- China’s Q1/2021 clean energy capacity addition was a total of 12.83 GW, comprising wind, solar, hydro and nuclear power
- To this, solar PV contributed 5.33 GW capacity coming from 2.52 GW large scale and 2.81 GW distributed generation capacity
- In Q1/2021, solar PV contributed 68.8 billion kWh of power generation capacity to the national total of 475.47 billion kWh
The National Energy Administration (NEA) of China has confirmed the country installed 5.33 GW new solar PV capacity in Q1/2021, reaching almost the same level for 1st quarter as it reported 5.2 GW in Q1/2019. It is also an improvement over 3.95 GW the country installed in COVID-19 impacted Q1/2020 (see China Installed 3.95 GW New Solar In Q1/2020).
Of this 5.33 GW, 2.52 GW came from large scale solar projects and 2.81 GW from distributed generation PV capacity, all of which together took the country’s aggregate installed solar power capacity at the end of Q1/2021 to 259 GW.
Maximum new capacity in Q1/2021 was installed in North China, East China and Northwest China, representing 33%, 25% and 16%, respectively.
During the reporting quarter, the NEA further added in its analysis, PV power generation contributed 68.8 billion kWh to the national renewable energy power generation capacity of 475.47 billion kWh. Wind power added 173.7 billion kWh power generation capacity, and added 5.26 GW in the form of 4.03 GW of onshore wind and 1.23 GW of offshore wind power capacity.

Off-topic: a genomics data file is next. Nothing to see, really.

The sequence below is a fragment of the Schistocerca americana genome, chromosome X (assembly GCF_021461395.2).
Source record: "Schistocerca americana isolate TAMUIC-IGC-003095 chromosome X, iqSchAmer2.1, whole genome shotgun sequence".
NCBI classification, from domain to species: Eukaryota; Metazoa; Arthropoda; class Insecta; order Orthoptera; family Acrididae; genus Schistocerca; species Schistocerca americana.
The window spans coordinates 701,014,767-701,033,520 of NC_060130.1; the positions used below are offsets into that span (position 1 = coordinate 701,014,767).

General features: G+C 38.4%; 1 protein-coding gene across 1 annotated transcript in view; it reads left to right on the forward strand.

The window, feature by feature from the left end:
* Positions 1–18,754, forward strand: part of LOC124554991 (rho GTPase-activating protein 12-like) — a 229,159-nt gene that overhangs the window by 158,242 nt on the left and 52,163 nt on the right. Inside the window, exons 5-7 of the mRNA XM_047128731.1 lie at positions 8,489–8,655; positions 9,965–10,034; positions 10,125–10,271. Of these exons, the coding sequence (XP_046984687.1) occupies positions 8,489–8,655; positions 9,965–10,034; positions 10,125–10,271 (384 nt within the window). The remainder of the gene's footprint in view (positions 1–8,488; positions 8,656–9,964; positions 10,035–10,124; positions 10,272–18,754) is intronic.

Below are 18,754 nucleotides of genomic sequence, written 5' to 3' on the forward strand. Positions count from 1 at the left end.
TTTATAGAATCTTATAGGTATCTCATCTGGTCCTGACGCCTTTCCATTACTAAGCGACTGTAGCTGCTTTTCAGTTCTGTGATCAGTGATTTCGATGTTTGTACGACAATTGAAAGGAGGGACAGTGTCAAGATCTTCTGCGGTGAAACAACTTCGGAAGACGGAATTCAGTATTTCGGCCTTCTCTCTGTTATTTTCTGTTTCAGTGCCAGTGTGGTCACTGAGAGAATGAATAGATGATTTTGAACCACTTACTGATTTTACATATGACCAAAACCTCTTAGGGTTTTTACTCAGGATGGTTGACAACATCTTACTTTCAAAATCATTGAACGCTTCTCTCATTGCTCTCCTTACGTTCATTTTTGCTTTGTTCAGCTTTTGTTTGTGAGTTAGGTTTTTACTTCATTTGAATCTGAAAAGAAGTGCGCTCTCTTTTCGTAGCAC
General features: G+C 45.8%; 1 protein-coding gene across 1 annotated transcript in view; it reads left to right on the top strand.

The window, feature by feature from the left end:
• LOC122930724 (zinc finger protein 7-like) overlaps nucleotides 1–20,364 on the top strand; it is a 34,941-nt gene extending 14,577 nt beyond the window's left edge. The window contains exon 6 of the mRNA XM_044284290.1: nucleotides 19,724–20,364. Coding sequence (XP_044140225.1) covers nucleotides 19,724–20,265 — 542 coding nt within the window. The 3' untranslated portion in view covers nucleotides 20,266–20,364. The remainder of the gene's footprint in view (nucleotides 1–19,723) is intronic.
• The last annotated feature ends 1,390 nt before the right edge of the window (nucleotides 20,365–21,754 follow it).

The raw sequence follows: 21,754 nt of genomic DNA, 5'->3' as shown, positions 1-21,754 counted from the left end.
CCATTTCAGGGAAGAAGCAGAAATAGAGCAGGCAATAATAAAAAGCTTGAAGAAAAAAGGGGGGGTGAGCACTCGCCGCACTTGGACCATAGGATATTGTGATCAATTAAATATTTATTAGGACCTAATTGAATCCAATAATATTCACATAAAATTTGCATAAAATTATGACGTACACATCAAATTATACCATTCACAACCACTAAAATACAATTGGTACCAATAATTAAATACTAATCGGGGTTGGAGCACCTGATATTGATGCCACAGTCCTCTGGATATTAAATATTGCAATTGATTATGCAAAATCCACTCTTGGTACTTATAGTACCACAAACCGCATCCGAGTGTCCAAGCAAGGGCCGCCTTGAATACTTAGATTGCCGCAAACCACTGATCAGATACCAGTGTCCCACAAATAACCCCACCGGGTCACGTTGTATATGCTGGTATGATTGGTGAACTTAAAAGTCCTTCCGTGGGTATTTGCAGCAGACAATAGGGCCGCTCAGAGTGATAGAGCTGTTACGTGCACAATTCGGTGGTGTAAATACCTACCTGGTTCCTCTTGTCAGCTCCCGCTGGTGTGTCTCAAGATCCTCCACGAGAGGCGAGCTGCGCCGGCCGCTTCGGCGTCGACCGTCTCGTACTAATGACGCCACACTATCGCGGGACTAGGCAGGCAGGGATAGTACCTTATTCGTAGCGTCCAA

Altogether, China added 12.83 GW of new wind, solar, hydro and nuclear power capacity in Q1/2021.
However, in general the Q1 solar number needs to be put into perspective when looking at the current high-price environment for solar modules. For this reason, developers in China are delaying projects. At a recent Roth Capital webinar with PV InfoLink, the consultancy said it believes China demand will be ‘at ~55GW in 2021, with ~33% in H1’21 and ~67% in H2’21.’ Roth concluded, “It might sound strange to hear that, on the one hand, there have been project delays in Q1 and Q2 because of high module prices, and that, on the other hand — even though prices haven’t come back down — there will now be a surge of projects in Q3 and Q4. The key to resolving this paradox, we believe, lies in the difference between a western perspective and a Chinese perspective. The economic-driven delays in Q1 and Q2 are colliding with the targets set by the Communist Party for 2021 installations. As such, Chinese developers can delay up to a point (in this case, Q3), but not beyond that point.”
Recently, the NEA issued a draft for consultation aiming for wind and solar power to account for 11% of national electricity consumption in 2021 (see China Wants To Increase Solar & Wind Generation In 2021).